How Do You Mend a Broken Heart?

Something interesting you may have noticed during the press coverage of the death of President George H.W. Bush — he died less than eight months after the death of his beloved wife Barbara.  You may also recall actress Debbie Reynolds dying a day after her daughter Carrie Fisher in 2016.  Is this unusual?

Not really.  The article “George H.W. Bush Died Less Than 8 Months After His Wife of 73 Years. Doctors Explain Why That’s So Common” by Jamie Ducharme sheds some light on this phenomenon.  According to the article —

A 2013 study published in the Journals of Gerontology found that the death of a spouse raises a person’s risk of dying by around 30%, compared to those who are still married. Some estimates are even higher. Some research has shown that in the six months after the death of a spouse, the bereaved face odds of mortality 40% to 70% greater than the general public, according to the American Psychological Association.”

Also, a 2014 study found that people who lost a spouse were more likely to suffer a heart attack or stroke in the next month.

Some of the reasons why shouldn’t be surprising.  Married people usually tend to be about the same age and share the same lifestyles.  But there is the additional emotional burden of losing someone so close to you.  There’s even a medical name for it — takotsubo cardiomyopathy, or broken-heart syndrome.

“The brain has a system in it to deal with acute, serious, life-threatening stress,” explains Dr. Martin Samuels, the chair of neurology at Brigham and Women’s Hospital in Boston and a broken-heart syndrome researcher. “[With broken-heart syndrome], the stress is so great that the chemicals affect the heart such that it fails to contract normally.” The heart assumes an abnormal shape, which leads to decreased blood flow to the coronary arteries and to the rest of the body, he says.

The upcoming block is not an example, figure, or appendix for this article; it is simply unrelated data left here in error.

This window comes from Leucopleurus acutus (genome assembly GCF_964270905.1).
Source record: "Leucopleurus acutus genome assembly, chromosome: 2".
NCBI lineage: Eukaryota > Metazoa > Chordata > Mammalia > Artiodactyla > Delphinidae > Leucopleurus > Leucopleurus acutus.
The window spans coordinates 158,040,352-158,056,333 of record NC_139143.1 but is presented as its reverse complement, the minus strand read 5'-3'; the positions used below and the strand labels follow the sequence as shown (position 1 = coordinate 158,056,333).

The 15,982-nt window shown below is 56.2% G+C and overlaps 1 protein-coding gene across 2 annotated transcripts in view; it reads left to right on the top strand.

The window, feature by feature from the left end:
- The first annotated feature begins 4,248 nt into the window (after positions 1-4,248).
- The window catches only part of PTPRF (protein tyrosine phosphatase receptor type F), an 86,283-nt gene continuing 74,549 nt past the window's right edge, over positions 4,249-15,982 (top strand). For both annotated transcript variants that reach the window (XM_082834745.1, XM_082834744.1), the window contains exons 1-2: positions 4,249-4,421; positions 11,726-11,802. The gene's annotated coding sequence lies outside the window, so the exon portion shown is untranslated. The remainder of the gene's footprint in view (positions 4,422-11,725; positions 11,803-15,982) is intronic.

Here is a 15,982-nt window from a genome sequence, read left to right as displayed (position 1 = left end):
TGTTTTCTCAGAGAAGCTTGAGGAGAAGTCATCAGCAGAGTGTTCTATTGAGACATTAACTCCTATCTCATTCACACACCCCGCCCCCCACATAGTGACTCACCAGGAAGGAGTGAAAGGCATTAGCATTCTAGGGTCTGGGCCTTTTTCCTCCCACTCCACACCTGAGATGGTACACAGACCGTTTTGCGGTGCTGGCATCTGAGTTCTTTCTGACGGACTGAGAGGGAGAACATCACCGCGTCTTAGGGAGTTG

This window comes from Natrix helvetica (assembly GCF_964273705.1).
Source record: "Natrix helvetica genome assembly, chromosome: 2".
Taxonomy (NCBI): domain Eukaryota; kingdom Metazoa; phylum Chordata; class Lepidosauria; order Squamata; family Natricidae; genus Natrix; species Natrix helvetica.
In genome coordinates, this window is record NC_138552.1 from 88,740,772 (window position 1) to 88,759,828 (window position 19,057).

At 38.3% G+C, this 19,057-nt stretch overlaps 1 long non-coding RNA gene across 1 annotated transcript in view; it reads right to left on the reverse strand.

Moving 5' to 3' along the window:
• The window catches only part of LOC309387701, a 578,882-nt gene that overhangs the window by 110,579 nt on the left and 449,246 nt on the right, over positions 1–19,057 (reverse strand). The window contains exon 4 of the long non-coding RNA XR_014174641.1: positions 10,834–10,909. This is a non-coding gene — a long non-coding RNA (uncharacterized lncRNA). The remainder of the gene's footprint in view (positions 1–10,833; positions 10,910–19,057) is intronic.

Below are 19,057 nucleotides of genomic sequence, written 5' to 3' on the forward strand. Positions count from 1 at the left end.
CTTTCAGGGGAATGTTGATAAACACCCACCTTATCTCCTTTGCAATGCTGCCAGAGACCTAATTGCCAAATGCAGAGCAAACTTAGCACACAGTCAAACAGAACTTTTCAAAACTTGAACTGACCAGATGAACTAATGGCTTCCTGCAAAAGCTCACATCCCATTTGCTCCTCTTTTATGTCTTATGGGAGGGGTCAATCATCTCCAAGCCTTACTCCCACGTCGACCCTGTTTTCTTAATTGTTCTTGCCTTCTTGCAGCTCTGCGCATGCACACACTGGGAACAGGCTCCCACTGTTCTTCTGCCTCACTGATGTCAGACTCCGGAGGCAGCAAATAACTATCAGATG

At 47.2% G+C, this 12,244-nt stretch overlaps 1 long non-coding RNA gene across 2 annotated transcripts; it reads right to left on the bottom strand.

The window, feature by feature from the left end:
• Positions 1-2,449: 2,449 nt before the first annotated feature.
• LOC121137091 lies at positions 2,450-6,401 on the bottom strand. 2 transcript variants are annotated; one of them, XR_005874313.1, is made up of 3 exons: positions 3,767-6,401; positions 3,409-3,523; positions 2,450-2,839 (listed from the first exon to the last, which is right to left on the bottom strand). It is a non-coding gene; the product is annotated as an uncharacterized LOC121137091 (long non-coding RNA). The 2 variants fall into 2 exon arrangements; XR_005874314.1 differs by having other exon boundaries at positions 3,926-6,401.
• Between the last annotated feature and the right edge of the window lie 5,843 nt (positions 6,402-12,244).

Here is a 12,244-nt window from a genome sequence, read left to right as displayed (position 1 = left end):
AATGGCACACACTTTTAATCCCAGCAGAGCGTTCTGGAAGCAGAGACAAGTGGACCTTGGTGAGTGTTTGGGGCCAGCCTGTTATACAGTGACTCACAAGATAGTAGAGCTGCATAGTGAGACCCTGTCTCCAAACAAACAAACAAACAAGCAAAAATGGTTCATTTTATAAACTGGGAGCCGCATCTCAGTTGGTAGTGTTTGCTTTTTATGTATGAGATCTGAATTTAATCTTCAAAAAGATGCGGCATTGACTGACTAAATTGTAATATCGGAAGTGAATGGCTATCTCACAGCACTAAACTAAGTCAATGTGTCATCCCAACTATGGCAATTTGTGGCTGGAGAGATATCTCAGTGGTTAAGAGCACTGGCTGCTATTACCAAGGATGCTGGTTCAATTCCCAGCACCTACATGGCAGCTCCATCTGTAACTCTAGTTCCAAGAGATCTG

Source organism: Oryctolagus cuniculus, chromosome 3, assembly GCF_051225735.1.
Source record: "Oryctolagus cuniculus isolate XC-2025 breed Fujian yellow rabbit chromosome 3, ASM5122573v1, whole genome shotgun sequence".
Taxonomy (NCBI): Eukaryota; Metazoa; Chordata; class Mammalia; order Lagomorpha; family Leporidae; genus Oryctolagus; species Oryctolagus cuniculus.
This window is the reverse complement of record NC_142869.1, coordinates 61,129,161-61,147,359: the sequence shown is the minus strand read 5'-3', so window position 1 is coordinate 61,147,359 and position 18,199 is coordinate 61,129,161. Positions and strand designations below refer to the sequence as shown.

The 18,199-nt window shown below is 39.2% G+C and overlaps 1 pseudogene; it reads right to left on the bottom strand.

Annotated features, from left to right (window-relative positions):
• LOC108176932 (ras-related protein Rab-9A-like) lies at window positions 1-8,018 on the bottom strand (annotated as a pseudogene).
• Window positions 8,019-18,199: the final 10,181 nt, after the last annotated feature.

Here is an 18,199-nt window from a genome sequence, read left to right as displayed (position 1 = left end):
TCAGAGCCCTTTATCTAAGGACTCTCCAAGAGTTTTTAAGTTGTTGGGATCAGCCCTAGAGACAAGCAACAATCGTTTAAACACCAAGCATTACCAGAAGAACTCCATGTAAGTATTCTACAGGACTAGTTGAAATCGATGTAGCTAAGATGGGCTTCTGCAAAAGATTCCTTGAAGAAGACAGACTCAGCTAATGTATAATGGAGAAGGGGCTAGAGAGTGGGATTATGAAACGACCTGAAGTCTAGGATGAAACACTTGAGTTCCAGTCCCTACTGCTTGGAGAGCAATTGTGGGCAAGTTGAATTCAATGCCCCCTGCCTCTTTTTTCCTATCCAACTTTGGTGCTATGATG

There are some complicating factors.  First, this doesn’t always happen right away.  Memories and dreams that happen weeks, even months, later can trigger the necessary stress.  Second, broken-heart syndrome can be reversed, even though severe cases can cause sudden death.  Third, men seem particularly susceptible; a 2013 study published in Economics & Human Biology found that recently widowed men had 30% higher than normal chance of dying —

“Men often rely on their spouses for important sources of support and care, particularly at older ages,” says Matthew Dupre, an associate professor of population health sciences at the Duke University School of Medicine. “Beyond the immediate stress of losing a spouse, widowed men also lose a close companion that may encourage healthy eating, taking medications as prescribed and other healthful habits over the long run.”

Since death is inevitable, there is not a lot than can be done to prevent broken-heart syndrome, except to be realistic and do the best you can to mentally prepare.

“It’s important for older adults to understand how the loss of a significant loved one may impact their own health and longevity,” Dupre says. “It is also important for health care providers, family and others to be vigilant in providing those the support that is needed to cope with the death of a spouse — particularly among those who are facing their own health issues.”

The complete article can be found at .




Leave A Reply

Your email address will not be published. Required fields are marked *